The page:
A Brief History of the Artist and Origins of the Blockprint
Lon (Alanzo) Megargee
February 9, 1883 to January 24, 1960
At age 13, Lon Megargee came to Phoenix in 1896 following the death of his father in Philadelphia. For several years he resided with relatives while working at an uncle’s dairy farm and at odd jobs. He returned to Philadelphia in 1898 – 1899 in order to attend drawing classes at the Pennsylvania Academy of the Fine Arts. Back in Phoenix in 1899, he decided at the age of 16 to try to make his living as a cowboy.
Lon moved to the cow country of Wickenburg where he was hired by Tex Singleton’s Bull Ranch. He later joined the Three Bar Ranch . . . and, after a few years, was offered a job by Billy Cook of the T.T. Ranch near New River. By 1906, Megargee had learned his trade well enough to be made foreman of Cook’s outfit.
Never shy about taking risks, Lon soon left Cook to try his own hand at ranching. He partnered with a cowpuncher buddy, Tom Cavness, to start the El Rancho Cinco Uno at New River. Unfortunately, the young partners could not foresee a three-year drought that would parch Arizona, costing them their stock and then their hard-earned ranch.
Breaking with his romantic vision of cowboy life, Megargee finally turned to art full time. He again enrolled at the Pennsylvania Academy and then the Los Angeles School of Art and Design during 1909 – 1910. The now well-trained student took his first trip to paint “en plein air” (outdoors) to the land of Hopi and Navajo peoples in northern Arizona. After entering paintings from this trip in the annual Territorial Fair at Phoenix, in 1911, he surprisingly sold his first oil painting to a major enterprise – the Santa Fe Railroad . . . Lon received $50 for “Navajos Watching the Santa Fe Train.” He soon sold the SFRR ten paintings over the next two years. For forty years the railroad was his most important client, purchasing its last painting from him in 1953.
In a major stroke of good fortune during his early plein-air period, Megargee had the opportunity to paint with premier artist, William R. Leigh (1866 – 1955). Leigh furnished needed tutoring and counseling, and his bright, impressionistic palette served to enhance the junior artist’s sense of color and paint application.
In a remarkable display of unabashed confidence and personable salesmanship, Lon Megargee, at age 30, forever linked his name with Arizona art history. Despite the possibility of competition from better known and more senior artists, he persuaded Governor George Hunt and the Legislature in 1913 to approve 15 large, historic and iconic murals for the State Capitol Building in Phoenix. After completing the murals in 1914, he was paid the then princely sum of roughly $4000. His Arizona statehood commission would launch Lon to considerable prominence at a very early point in his art career.
Following a few years of art schooling in Los Angeles, and several stints as an art director with movie studios, including Paramount, Megargee turned in part to cover illustrations for popular Western story magazines in the 1920s.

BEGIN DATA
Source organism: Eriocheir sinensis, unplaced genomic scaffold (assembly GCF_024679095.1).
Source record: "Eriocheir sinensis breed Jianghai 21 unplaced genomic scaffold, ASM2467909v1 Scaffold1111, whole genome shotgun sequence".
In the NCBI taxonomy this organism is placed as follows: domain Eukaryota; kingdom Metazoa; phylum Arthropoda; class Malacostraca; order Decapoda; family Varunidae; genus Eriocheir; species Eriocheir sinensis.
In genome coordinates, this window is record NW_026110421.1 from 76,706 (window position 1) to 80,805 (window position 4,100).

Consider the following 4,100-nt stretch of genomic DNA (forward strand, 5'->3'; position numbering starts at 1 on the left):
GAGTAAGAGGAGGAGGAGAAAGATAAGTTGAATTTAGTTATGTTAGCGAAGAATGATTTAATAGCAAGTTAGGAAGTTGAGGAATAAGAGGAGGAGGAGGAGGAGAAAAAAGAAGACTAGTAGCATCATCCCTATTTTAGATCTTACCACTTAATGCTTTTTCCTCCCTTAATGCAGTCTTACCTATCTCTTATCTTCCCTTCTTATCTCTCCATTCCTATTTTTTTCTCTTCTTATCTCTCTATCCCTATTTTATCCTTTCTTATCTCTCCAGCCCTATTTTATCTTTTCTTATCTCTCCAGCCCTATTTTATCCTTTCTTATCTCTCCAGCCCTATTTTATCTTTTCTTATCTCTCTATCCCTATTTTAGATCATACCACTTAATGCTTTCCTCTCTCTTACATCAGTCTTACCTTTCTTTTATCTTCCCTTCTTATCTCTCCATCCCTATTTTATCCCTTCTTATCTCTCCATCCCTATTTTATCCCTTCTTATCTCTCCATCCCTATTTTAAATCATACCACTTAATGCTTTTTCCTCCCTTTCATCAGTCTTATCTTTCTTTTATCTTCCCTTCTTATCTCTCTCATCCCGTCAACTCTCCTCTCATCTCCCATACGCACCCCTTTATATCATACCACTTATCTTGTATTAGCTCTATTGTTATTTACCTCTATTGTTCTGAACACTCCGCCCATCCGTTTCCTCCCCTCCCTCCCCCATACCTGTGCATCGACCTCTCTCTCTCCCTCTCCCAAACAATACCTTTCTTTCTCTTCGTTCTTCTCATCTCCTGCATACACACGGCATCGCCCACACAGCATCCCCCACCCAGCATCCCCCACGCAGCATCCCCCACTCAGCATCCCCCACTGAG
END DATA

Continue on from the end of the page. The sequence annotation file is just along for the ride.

In the 1920s, as well, Lon began making black and white prints of Western types and of genre scenes from woodblocks. These prints he generally signed and sold singly. In 1933, he published a limited edition, signed and hard-cover book (about 250 copies and today rare) containing a group of 28 woodblock images. Titled “The Cowboy Builds a Loop,” the prints are noteworthy for strong design, excellent draftsmanship, humanistic and narrative content, and quality. Subjects include Southwest Indians and cowboys, Hispanic men and women, cattle, horses, burros, pioneers, trappers, sheepherders, horse traders, squaw men and ranch polo players.
Megargee had a very advanced design sense for simplicity and boldness which he demonstrated in how he used line and form. His strengths included outstanding gestural (action) art and strong figurative work. He was superb in design, originality and drawing, as a study of his prints in the Hays collection reveals.
In 1944, he published a second group of Western prints under the same title as the first. Reduced to 16 images from the original 28 subjects, and slightly smaller, Lon produced these prints in brown ink on a heavy, cream-colored stock. He designed a sturdy cardboard folio to hold each set. For the remainder of his life, Lon had success selling these portfolios to museum stores, art fairs and shows, and to the few galleries then selling Western art.
Drawing on real working and life experiences, Lon Megargee had a comprehensive knowledge, understanding and sensitivity for Southwestern subject matter. Noted American modernist, Lew Davis (1910 – 1979), helped to explain the uniqueness, strength and character of Megargee’s art in a 1975 interview with an Arizona publication:
“His restless independence as a man and an artist was clear then (before WWI) and remained so until his death. Always one characteristic stood out. He was indigenous. He belonged here. Not a carpetbagger with a paint box, or a disillusioned urbanite seeking a new life, but an artist who used what he knew and had lived to put down what he had seen.”
From the origins of his career in art, Lon Megargee had a strong sense of the importance and worthiness of contributions that had been made by Native Americans and Hispanics. Even when satirizing their actions and foibles, and those of his Anglo peers, Megargee in his art provided a fairness and balance to all creeds that was enlightened for its time.”
This is an edited excerpt, courtesy of Abe Hays, Arizona West Gallery
For a detailed history of Lon Megargee’s relationship with A-1 Brewing Company Ad Campaign, go to A-1BeerPrints